Quintain House's clay tiled roof is sympathetic to those in nearby traditional villages in the surrounding area. Its striking undulating form was very challenging on a technical level and was achieved using Acme Double Camber clay plain tiles in Burnt Flame, demonstrating their versatility in creating complex roof designs. The project demonstrates the highest standards of roofing expertise, craftsmanship and delivery to turn an ambitious architectural vision into striking reality. The stunning curves articulated by the beauty of clay tiles are the crowning glory of a roofing masterpiece.
The flowing beauty of the roof design disguises the need for a highly complex and challenging roofing sub structure; one that ensured the team had to work patiently, diligently and flexibly to create what the design architect (Kirkland Fraser Moor), construction architect (John Phipps) and the property owner had in mind.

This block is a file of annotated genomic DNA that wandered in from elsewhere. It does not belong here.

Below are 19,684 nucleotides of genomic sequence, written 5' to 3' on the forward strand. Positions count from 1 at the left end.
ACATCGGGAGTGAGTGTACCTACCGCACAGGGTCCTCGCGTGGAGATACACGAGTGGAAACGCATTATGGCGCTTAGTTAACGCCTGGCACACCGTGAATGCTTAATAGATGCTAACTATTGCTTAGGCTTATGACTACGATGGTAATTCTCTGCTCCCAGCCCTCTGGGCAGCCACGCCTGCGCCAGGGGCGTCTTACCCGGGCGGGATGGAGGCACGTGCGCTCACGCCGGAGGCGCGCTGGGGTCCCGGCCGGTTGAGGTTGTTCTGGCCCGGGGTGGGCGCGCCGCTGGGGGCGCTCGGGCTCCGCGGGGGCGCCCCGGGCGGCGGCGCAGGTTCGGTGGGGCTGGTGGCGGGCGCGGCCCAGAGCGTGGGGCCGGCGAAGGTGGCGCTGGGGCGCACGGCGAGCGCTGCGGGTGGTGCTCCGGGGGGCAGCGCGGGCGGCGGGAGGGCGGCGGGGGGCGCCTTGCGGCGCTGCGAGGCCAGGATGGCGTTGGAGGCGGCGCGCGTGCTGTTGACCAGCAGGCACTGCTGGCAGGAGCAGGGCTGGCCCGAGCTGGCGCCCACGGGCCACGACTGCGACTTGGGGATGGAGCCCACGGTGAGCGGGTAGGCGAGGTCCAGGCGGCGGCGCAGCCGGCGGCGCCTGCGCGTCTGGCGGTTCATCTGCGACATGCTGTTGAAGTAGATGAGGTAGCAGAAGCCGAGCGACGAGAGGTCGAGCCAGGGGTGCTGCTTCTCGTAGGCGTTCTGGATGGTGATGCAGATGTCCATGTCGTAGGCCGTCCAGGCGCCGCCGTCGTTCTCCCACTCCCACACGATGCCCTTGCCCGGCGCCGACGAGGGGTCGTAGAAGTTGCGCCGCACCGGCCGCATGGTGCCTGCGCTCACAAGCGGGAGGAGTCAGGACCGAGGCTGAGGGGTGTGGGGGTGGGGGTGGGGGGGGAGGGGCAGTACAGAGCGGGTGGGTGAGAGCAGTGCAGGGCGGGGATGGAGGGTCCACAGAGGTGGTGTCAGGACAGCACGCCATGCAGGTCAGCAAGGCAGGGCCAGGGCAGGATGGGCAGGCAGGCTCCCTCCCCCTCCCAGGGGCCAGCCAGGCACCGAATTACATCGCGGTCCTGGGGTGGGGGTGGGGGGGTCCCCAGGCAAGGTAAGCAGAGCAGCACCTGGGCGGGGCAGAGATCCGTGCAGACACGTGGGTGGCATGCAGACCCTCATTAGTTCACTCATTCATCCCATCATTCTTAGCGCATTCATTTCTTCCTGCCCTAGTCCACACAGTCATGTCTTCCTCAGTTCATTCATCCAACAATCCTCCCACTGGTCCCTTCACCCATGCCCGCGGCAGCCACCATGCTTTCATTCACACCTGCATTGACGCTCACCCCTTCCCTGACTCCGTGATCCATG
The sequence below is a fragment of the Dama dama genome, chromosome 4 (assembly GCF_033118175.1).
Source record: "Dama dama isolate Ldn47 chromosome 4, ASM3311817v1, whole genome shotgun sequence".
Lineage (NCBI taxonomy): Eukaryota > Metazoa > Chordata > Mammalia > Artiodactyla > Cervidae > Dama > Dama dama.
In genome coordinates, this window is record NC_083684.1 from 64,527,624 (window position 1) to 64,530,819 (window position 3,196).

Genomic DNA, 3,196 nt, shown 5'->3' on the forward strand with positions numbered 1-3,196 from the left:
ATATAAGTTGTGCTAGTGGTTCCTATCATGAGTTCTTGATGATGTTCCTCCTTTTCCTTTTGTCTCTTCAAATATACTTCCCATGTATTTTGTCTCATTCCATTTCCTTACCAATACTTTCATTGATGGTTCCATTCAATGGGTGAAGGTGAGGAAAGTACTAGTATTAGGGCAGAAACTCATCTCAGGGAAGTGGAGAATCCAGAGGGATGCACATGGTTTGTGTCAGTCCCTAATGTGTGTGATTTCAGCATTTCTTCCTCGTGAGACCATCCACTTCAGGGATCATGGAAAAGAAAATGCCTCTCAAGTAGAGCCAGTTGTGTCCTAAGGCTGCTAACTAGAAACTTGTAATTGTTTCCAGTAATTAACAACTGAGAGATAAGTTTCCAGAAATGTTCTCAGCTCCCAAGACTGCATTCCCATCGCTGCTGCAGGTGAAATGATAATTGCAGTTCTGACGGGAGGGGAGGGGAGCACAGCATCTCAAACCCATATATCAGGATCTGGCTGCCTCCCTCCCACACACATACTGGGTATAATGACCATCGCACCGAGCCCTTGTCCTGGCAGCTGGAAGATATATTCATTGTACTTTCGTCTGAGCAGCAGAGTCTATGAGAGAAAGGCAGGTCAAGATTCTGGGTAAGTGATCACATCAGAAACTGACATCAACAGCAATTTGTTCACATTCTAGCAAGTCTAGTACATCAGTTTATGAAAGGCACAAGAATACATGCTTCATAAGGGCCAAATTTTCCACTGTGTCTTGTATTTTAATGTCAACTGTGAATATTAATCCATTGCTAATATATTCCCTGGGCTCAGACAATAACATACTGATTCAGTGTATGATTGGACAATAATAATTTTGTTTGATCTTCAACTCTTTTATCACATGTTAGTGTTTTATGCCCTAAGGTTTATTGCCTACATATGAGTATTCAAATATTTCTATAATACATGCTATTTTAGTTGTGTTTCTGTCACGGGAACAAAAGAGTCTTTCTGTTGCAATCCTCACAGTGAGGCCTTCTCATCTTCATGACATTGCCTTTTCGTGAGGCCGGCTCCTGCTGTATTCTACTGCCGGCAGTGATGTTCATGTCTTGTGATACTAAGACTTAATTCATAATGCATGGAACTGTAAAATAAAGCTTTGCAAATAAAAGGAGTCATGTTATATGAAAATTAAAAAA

The complex nature of the design required ongoing collaboration with the architect and included working with extreme rises and falls in the roof layout to produce an elegant, seamless and curving finish. For example, the team had to devise a satisfactory battening solution to enable it to replicate the unbroken and smooth flow of the roof, apply it safely while adhering to BS 5534 where applicable, and then proceed to securely fixing nearly 60,000 Marley Eternit Acme Double Camber clay plain tiles – all of which had to be hand cut!
Roofing Specification Guide